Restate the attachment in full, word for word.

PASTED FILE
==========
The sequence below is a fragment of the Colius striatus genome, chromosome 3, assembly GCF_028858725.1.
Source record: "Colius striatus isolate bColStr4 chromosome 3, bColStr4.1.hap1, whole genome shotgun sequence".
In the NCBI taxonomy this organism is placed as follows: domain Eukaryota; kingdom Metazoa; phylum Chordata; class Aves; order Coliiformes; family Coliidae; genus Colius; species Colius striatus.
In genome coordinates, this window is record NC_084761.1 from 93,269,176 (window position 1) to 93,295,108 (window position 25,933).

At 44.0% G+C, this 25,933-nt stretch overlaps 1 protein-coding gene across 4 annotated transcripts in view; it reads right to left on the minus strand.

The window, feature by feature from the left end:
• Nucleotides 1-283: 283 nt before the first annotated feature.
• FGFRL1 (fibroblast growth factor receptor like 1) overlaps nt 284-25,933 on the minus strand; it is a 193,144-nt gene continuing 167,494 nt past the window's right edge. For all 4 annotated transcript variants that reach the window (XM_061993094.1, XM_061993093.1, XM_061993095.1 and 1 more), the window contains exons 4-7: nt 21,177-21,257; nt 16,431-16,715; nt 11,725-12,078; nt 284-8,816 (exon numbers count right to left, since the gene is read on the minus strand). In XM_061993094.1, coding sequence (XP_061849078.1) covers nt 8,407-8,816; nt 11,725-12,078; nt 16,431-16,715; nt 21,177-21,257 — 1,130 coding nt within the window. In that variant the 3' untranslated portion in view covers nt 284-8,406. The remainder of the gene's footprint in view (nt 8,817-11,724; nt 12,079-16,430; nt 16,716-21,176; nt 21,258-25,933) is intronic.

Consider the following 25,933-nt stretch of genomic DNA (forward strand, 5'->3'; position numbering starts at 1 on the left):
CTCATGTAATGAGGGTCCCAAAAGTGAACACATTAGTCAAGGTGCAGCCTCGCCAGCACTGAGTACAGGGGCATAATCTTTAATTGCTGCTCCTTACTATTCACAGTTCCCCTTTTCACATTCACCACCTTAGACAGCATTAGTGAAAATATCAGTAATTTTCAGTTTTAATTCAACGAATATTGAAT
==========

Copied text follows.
The sequence below is a fragment of the Colius striatus genome, chromosome 3, assembly GCF_028858725.1.
Source record: "Colius striatus isolate bColStr4 chromosome 3, bColStr4.1.hap1, whole genome shotgun sequence".
In the NCBI taxonomy this organism is placed as follows: domain Eukaryota; kingdom Metazoa; phylum Chordata; class Aves; order Coliiformes; family Coliidae; genus Colius; species Colius striatus.
In genome coordinates, this window is record NC_084761.1 from 93,269,176 (window position 1) to 93,295,108 (window position 25,933).

At 44.0% G+C, this 25,933-nt stretch overlaps 1 protein-coding gene across 4 annotated transcripts in view; it reads right to left on the minus strand.

The window, feature by feature from the left end:
• Nucleotides 1-283: 283 nt before the first annotated feature.
• FGFRL1 (fibroblast growth factor receptor like 1) overlaps nt 284-25,933 on the minus strand; it is a 193,144-nt gene continuing 167,494 nt past the window's right edge. For all 4 annotated transcript variants that reach the window (XM_061993094.1, XM_061993093.1, XM_061993095.1 and 1 more), the window contains exons 4-7: nt 21,177-21,257; nt 16,431-16,715; nt 11,725-12,078; nt 284-8,816 (exon numbers count right to left, since the gene is read on the minus strand). In XM_061993094.1, coding sequence (XP_061849078.1) covers nt 8,407-8,816; nt 11,725-12,078; nt 16,431-16,715; nt 21,177-21,257 — 1,130 coding nt within the window. In that variant the 3' untranslated portion in view covers nt 284-8,406. The remainder of the gene's footprint in view (nt 8,817-11,724; nt 12,079-16,430; nt 16,716-21,176; nt 21,258-25,933) is intronic.

Consider the following 25,933-nt stretch of genomic DNA (forward strand, 5'->3'; position numbering starts at 1 on the left):
CTCATGTAATGAGGGTCCCAAAAGTGAACACATTAGTCAAGGTGCAGCCTCGCCAGCACTGAGTACAGGGGCATAATCTTTAATTGCTGCTCCTTACTATTCACAGTTCCCCTTTTCACATTCACCACCTTAGACAGCATTAGTGAAAATATCAGTAATTTTCAGTTTTAATTCAACGAATATTGAAT